The cash cow that is the IndyCar GP originated with one of Tony George’s more hair-brained schemes, which feels kinda like invoking one of John Wayne Gacy’s nastier nights.
During the darkest days of the split, George and Formula 1 Boss Billionaire Bernie Ecclestone appropriately pioneered running ass-backward through the Brickyard’s infield in 2000. This f-ing terrific idea lasted exactly eight races – and that’s if you count 2005 when, due to a Michelin tire fiasco, only six cars bothered to race. Michael Schumacher won it five times and would have won a sixth had he not let his teammate Rubens Barrichello triumph in 2002. Sounds like a worthy addition to the world’s greatest racetrack, doesn’t it?
Photo from maxf1.net
During its thankfully brief life, the U.S. Grand Prix played in front of fractionally full “crowds” in the grandstands at the cost of tens of millions of dollars in demolition and new construction at the nearly century old facility. The infield was completely reconfigured for the grand prix, negatively affecting stands, viewing mounds and sight lines for fans of the historic Indy 500. That’s not to mention George’s even stupider idea of bringing NASCAR to the hallowed grounds of IMS, but that’s for another article.
Fast forward seven years to 2014 when the Indy GP assumed the former f-ing F-1 race, but only after more alterations to the Speedway. For IndyCar, it’s a non-entity of an event with a non-title, holding absolutely no entertainment value. Come to think of it, it’s a lot like the old F-1 race in many respects. There should be more than six cars rolling off on Saturday, at least. Continue reading →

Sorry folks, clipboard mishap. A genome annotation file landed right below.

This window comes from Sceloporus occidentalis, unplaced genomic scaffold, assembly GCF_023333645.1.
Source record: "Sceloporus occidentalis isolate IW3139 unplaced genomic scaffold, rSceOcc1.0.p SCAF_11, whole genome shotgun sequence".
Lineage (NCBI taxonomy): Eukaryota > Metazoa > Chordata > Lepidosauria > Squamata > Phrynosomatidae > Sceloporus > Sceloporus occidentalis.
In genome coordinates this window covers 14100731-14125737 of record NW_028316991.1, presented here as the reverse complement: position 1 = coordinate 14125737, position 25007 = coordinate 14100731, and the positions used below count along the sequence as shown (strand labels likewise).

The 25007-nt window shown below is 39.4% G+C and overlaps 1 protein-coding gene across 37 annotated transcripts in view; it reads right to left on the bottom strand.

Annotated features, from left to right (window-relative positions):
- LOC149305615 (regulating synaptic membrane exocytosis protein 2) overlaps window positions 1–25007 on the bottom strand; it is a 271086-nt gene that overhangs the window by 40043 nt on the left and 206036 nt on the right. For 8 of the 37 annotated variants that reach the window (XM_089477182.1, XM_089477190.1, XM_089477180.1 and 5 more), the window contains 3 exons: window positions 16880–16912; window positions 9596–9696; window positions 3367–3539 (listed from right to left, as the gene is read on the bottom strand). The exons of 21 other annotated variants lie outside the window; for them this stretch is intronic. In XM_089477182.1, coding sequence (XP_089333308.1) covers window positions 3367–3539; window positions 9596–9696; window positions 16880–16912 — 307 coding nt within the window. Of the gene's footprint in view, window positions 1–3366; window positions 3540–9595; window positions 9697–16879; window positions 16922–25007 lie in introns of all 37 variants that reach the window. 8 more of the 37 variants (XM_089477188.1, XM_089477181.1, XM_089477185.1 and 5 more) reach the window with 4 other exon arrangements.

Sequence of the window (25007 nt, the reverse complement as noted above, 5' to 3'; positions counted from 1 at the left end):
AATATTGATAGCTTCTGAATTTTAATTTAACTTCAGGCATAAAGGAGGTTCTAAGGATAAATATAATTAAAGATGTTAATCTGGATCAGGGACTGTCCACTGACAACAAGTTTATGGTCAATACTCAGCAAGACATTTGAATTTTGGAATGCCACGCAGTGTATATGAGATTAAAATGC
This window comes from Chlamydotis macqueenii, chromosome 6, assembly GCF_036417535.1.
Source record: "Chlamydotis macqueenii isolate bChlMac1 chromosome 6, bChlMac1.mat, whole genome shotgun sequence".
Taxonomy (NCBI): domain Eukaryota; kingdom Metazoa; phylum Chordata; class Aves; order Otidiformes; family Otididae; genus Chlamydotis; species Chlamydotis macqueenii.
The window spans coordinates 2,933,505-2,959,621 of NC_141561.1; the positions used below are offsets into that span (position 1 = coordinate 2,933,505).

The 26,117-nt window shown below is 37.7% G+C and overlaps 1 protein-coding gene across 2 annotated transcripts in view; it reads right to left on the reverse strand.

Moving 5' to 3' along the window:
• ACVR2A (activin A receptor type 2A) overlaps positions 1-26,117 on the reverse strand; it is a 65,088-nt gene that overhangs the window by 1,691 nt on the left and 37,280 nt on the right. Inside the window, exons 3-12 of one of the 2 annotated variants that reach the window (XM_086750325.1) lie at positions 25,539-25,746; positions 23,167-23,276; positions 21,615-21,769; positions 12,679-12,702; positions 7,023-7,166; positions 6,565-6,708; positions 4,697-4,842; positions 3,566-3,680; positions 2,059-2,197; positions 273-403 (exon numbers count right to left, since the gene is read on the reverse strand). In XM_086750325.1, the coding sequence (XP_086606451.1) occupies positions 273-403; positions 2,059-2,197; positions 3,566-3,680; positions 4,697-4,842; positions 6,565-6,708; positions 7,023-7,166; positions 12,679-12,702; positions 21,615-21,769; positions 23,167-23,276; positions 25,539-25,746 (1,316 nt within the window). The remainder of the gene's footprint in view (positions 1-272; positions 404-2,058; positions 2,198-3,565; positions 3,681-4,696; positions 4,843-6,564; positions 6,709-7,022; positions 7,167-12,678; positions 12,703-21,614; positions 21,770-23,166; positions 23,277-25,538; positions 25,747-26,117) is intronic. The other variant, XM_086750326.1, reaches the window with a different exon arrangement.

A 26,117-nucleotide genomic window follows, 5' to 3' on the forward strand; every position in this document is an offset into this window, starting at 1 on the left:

An invasion is taking place in the U.S. and for once it has nothing to do with the southern border. Rather, racers from far flung Formula 1 shores threaten to take over the American open wheel scene at an astonishing rate. The question is, what to make of this f-ing F1 invasion flooding the IndyCar series?
American Alexander Rossi (where’s Martini?) is only the latest in a long line of F1 invaders currently in the IndyCar series, including fellow rookie Max Chilton from England and veterans like Frenchman Sebastien “butterfingers” Bourdais, Takuma “take ’em out” Sato from Japan, and Colombian Juan “too stupid” Montoya. F-ing F1 intruders will make up a quarter of the field this year, with totals possibly rising even higher for the historic 100th Indy 500.
Photo from usatoday.com
That’s not counting former drivers like Italian Luca Filippi who tested for F1, started eighteen IndyCar races (finishing a high of second) and may yet return to the mix, or the late British veteran Justin Wilson. Plus, there’s a real possibility of the unfortunately named Venezuelan Pastor Maldonado upping the total to six former F1 faces in the series, or nearly a third of the field (that’s almost thirty three percent for NASCAR fans). Unsettlingly, rumors abound of still more interlopers venturing over in the years ahead as fabulously pricey F1 opportunities dry up.